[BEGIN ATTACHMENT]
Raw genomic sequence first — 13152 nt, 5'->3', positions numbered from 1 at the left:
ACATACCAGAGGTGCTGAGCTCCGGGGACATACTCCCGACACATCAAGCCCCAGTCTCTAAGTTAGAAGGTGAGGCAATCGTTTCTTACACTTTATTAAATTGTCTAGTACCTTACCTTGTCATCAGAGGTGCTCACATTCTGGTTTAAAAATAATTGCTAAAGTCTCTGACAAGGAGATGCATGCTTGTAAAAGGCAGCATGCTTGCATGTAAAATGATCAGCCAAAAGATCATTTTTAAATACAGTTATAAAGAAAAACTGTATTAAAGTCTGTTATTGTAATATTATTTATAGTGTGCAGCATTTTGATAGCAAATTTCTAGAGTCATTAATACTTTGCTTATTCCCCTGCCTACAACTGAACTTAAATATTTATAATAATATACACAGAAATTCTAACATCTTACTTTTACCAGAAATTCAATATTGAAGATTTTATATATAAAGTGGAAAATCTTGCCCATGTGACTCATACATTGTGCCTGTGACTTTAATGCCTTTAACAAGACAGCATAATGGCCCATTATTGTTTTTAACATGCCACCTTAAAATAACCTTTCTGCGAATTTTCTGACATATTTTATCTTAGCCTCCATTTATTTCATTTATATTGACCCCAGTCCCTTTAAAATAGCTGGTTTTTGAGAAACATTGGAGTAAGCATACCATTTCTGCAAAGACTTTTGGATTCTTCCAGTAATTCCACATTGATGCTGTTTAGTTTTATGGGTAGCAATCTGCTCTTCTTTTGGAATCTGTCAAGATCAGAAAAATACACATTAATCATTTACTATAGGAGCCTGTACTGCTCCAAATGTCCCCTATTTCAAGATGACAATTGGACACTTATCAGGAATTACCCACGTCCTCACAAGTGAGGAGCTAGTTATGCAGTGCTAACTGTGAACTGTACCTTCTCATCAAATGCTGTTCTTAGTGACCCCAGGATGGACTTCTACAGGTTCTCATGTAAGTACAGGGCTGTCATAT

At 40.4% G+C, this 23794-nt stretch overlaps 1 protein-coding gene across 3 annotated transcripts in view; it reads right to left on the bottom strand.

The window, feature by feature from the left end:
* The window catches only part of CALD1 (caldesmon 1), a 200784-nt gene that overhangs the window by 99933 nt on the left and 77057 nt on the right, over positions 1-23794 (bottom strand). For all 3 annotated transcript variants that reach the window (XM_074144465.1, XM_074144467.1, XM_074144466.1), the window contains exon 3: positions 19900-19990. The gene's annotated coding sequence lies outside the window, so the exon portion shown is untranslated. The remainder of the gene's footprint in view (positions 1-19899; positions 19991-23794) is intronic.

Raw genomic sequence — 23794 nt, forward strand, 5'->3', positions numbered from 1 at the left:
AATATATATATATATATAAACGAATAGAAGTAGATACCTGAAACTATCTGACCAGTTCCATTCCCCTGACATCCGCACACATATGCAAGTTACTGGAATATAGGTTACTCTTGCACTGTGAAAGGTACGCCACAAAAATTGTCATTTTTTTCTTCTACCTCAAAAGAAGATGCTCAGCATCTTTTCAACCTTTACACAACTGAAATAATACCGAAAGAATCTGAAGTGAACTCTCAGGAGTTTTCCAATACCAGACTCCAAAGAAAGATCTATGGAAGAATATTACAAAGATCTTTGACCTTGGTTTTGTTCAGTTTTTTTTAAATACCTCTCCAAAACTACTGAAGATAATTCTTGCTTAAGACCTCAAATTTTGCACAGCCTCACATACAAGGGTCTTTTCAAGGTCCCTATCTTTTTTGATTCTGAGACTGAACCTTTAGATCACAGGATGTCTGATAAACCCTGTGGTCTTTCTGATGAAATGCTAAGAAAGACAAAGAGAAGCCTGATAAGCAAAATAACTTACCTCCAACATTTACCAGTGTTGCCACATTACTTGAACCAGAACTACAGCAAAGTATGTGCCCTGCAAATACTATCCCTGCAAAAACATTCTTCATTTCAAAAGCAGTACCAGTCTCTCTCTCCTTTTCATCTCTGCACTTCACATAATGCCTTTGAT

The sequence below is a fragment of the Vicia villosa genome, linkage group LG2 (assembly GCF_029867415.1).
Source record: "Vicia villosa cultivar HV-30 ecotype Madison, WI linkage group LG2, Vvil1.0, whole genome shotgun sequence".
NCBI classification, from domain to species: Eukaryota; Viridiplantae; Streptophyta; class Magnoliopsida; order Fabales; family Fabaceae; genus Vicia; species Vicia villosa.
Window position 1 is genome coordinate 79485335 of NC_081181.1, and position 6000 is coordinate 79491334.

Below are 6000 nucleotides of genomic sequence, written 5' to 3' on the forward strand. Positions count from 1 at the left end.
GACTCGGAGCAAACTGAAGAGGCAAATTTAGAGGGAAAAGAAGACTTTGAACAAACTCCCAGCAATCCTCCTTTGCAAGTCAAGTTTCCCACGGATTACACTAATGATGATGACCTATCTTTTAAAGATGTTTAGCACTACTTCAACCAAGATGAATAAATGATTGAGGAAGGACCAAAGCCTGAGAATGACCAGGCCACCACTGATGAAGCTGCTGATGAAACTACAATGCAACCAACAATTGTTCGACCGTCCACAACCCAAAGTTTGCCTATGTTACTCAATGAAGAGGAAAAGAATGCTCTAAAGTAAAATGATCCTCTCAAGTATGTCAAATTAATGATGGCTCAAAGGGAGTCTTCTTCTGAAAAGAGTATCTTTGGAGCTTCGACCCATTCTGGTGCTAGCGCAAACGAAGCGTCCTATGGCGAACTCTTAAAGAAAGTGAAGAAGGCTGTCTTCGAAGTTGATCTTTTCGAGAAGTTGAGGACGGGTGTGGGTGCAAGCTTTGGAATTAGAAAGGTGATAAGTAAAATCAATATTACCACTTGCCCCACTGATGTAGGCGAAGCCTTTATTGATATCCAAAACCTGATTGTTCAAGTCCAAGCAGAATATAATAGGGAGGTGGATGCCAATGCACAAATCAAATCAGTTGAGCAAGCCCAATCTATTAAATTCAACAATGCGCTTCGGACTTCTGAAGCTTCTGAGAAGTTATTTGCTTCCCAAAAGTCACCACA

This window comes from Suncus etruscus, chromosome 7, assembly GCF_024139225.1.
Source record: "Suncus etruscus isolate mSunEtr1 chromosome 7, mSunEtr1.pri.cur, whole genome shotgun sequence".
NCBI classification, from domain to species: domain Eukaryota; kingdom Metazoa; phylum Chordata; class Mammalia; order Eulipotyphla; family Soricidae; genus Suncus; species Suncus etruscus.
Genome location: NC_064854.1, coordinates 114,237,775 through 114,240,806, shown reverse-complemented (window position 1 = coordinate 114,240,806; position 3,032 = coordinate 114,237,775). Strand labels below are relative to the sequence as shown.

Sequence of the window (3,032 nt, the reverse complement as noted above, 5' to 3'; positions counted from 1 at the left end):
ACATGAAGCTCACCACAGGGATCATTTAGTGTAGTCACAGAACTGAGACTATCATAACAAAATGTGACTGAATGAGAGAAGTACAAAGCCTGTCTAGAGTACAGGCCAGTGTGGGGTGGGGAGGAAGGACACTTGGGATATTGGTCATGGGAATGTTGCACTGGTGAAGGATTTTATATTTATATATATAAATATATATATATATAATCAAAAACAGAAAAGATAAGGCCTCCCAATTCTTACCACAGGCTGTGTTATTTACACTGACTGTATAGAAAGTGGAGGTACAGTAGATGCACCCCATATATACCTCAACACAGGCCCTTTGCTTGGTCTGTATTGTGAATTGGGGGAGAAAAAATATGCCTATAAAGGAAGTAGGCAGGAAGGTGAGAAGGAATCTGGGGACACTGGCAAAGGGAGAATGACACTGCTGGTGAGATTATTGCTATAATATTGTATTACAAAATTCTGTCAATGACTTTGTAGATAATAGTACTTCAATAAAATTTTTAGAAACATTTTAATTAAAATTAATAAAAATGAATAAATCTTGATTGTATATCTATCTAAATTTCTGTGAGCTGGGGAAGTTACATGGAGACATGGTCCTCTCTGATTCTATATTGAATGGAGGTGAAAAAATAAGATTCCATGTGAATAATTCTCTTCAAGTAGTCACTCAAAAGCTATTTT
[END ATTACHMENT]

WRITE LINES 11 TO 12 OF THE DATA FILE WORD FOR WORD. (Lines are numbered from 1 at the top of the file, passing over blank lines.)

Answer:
Window position 1 is genome coordinate 79485335 of NC_081181.1, and position 6000 is coordinate 79491334.

Below are 6000 nucleotides of genomic sequence, written 5' to 3' on the forward strand. Positions count from 1 at the left end.